Other issues, such as slavery, while similarly social and cultural, have become firmly accepted as being absolutely taboo by most civilized societies today, even though some countries, such as India, China, and the Salafist regimes of Saudi Arabia, Qatar, Bahrain, Kuwait and the United Arab Emirates still practice scertain forms of slavery, including both forced labor and sexual slavery. In the case of Salafi regimes, slavery has generally been justified on religious and racial grounds, as Salafism views the Arabic-speaking tribes of the Najd as racially and religiously superior to all other peoples, including other Arabic-speakers—it is yet another inconvienient truth that the vast majority of Arabs are oppressed by other Arabs, just as the vast majority of Indians are oppressed by other Indians, and the vast majority of Chinese oppressed by the People's Republic.
As America celebrates the victories of the Civil Rights Movement of the sixties, it is a rarely noted irony that despite their history, many African-American celebrities, most recently Tyrese Gibson of The Fast & the Furious fame, have spent a significant amount of vacation time in slave states like Dubai, which is just as popular, if not more so, among White American and European celebrities and elites. The now deceased global pop icon, Michael Jackson, was a regular and long-time visitor to Bahrain, the Salafist regime of which was notoriously alleged to have regularly supplied him with young children kidnapped and forced into sexual slavery, mostly from the Indian subcontinent.
Today, there is not a single sane, civilized human being who would argue that something as morally and ethically reprehensible as slavery, of any form or kind, is in any way, shape or form defensible. It is the penultimate cultural taboo of the modern age. Yet there are clearly many individuals, particularly among the global elite, even in Hollywood, who turn a blind eye to the continued existence of slavery and human trafficking for the purpose of sexual slavery and forced labor.
And this is to say nothing of the ever mounting issue of global poverty, disease and famine, which even right here in the United States remains an unresolved and growing dilemma.
Same-sex marriage: a civil right or social distortion?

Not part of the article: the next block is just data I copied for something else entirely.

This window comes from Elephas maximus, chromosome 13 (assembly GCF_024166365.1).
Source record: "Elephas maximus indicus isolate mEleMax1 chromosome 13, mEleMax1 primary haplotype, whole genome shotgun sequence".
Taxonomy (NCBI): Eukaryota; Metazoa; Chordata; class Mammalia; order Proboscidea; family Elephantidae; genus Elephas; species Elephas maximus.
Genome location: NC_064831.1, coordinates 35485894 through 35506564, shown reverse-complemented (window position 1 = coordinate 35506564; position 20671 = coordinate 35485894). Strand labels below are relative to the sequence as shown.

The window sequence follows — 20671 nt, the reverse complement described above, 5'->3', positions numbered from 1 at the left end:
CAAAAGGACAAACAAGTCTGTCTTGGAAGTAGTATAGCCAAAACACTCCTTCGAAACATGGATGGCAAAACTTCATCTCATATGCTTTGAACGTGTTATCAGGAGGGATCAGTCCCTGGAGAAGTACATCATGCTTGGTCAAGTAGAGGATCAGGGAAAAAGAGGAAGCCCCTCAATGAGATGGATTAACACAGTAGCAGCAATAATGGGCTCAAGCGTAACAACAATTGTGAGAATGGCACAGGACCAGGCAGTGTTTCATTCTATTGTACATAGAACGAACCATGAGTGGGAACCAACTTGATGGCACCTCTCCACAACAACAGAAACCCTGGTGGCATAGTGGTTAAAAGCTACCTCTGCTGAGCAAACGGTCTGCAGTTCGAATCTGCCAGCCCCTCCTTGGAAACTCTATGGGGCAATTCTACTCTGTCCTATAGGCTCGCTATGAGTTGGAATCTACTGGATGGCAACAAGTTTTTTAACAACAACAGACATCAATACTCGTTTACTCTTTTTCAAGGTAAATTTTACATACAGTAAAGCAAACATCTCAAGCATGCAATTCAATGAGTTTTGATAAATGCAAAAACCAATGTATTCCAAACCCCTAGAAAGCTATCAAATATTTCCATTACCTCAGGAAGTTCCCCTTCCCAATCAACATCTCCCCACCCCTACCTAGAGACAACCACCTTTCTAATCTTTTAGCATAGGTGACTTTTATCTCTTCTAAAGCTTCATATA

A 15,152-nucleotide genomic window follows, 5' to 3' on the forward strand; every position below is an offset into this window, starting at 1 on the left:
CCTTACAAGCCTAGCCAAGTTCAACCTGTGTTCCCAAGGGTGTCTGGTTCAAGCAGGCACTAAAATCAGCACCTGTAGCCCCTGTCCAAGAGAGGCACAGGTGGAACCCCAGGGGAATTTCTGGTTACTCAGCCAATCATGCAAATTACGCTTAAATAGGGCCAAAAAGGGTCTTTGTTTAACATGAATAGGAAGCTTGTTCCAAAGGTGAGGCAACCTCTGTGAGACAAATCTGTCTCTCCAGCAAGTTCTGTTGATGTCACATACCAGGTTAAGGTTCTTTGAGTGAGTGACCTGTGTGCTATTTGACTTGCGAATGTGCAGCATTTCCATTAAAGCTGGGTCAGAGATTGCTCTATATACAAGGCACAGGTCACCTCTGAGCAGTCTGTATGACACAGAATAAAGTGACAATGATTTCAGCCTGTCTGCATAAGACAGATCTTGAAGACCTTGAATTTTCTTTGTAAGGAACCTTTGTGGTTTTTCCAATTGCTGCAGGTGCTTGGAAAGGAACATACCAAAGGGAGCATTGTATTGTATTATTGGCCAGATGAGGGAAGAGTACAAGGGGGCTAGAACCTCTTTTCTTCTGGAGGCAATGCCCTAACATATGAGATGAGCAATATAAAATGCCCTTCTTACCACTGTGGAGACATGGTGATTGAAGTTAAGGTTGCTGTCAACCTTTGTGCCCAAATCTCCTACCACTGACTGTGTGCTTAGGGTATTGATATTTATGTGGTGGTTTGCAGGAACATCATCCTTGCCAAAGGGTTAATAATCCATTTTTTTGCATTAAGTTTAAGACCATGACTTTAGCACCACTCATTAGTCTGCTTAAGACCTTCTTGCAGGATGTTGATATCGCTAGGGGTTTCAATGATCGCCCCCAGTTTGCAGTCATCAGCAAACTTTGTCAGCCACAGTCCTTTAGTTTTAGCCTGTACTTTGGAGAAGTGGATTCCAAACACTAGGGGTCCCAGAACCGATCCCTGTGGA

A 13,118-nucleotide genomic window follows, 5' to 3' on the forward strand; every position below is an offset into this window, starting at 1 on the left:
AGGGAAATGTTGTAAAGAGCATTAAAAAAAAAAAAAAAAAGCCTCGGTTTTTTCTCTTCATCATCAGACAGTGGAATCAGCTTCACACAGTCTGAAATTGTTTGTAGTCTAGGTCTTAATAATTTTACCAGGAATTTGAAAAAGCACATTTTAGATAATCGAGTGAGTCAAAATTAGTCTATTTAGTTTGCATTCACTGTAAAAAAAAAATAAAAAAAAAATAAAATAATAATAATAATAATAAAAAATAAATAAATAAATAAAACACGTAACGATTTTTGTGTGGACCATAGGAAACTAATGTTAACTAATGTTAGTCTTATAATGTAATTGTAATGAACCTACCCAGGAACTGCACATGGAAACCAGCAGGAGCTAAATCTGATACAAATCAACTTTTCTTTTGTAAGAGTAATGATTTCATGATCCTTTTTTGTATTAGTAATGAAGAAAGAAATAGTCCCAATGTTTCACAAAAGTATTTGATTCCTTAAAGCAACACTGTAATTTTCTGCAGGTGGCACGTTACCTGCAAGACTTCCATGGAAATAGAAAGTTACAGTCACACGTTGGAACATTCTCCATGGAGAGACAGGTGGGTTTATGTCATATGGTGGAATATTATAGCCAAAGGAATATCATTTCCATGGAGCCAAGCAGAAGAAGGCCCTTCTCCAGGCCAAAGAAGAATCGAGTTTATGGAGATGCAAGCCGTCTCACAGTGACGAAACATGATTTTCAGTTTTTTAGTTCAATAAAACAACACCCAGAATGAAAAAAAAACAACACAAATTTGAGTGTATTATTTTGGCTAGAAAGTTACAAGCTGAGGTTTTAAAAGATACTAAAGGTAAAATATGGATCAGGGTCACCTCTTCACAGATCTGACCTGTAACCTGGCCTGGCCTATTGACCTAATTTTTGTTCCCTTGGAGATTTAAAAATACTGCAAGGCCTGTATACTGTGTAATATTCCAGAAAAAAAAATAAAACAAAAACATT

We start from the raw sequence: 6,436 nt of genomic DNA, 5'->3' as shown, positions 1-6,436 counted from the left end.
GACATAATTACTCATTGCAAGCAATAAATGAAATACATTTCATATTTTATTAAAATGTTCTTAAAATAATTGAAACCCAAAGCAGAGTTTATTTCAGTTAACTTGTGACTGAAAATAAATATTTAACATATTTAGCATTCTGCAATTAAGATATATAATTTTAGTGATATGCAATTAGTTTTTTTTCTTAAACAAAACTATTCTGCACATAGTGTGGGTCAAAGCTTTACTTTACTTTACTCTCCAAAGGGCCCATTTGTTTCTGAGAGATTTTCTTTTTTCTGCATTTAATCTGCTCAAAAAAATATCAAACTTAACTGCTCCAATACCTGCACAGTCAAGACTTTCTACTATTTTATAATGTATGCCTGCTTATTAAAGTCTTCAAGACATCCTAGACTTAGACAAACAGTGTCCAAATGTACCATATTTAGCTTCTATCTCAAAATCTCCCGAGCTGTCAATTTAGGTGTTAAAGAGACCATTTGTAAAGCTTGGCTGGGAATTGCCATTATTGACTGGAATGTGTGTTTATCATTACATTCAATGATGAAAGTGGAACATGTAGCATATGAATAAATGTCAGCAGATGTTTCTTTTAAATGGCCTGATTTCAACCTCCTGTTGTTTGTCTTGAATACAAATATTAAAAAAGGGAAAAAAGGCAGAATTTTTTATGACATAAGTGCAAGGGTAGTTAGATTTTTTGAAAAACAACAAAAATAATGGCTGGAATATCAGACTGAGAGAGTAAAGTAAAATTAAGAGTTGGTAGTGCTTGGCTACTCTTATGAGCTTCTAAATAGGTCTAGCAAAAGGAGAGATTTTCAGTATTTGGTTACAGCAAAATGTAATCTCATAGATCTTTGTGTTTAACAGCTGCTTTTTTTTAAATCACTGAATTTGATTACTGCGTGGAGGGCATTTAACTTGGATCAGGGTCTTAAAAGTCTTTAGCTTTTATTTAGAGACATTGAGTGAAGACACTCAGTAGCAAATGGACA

The irony is that Eich, like many individuals, does not necessarily oppose same-sex marriage, but rather may or may not be critical of certain aspects and legal language of such proposed laws. What is known is that in 2008 he did contribute approximately $1,000USD to the Prop 8 Campaign in California, a relatively minor amount and also taking into consideration that Eich remained largely quiet on the issue and was not an activist on the issue aside from this particular donation.
At the time, and in the years that followed, this did not appear to be a serious issue for those who knew and worked with him. It certainly did not at any time appear to be a serious issue within Mozilla, especially considering the fact that Eich does not harbor any bigotry towards sexual and gender minorities and as with most Internet pioneers, has been very progressive on such issues. During his time at Mozilla, and Netscape prior to the corporate restructuring, Eich did nothing to oppose or in any way limit the rights of LGBTQ employees. This is especially key, as both Netscape and Mozilla have consistently been highly regarded, as with most other pioneering Internet and high technology firms, as being one of the best places to work at for LGBTQ individuals.
However, like many pioneering tech professionals, and in fact the vast majority of the population, both in the United States and abroad, Eich does have personal beliefs which may or may be considered politically correct. If he does oppose same-sex marriage and believes that marriage is between one man and one woman, then today this is absolutely not politically correct. However, up until the middle of the first term of the administration of President Barack Obama, it was in fact the politically correct position of the status quo in Washington. Most Democratic politicians and presidential candidates up until 2010-2011 or so, consistently supported the traditional legal definition of marriage.
There has obviously been a sea change in this opinion within the Democratic Party since that time, as President Obama has long since reversed his position and now supports same-sex marriage (which he opposed throughout both his State Senate and Congressional Senate careers and even during his 2008 presidential campaign), though many Democrats still remain in opposition.
This mirrors a similar situation in Canada in the early 2000s, when the Canadian government and several provincial governments, began quickly pushing into law the legalization of same-sex marriage, beginning with Ontario in 2003 and finally at the federal level in 2005. Contrary to what many actvists claimed, however, this was not a democratic process as it involved the courts rather than democratic polling among the citizenry and was actually opposed by many, if not most Canadians, and to this day remains a controversial, but politically untouchable decision.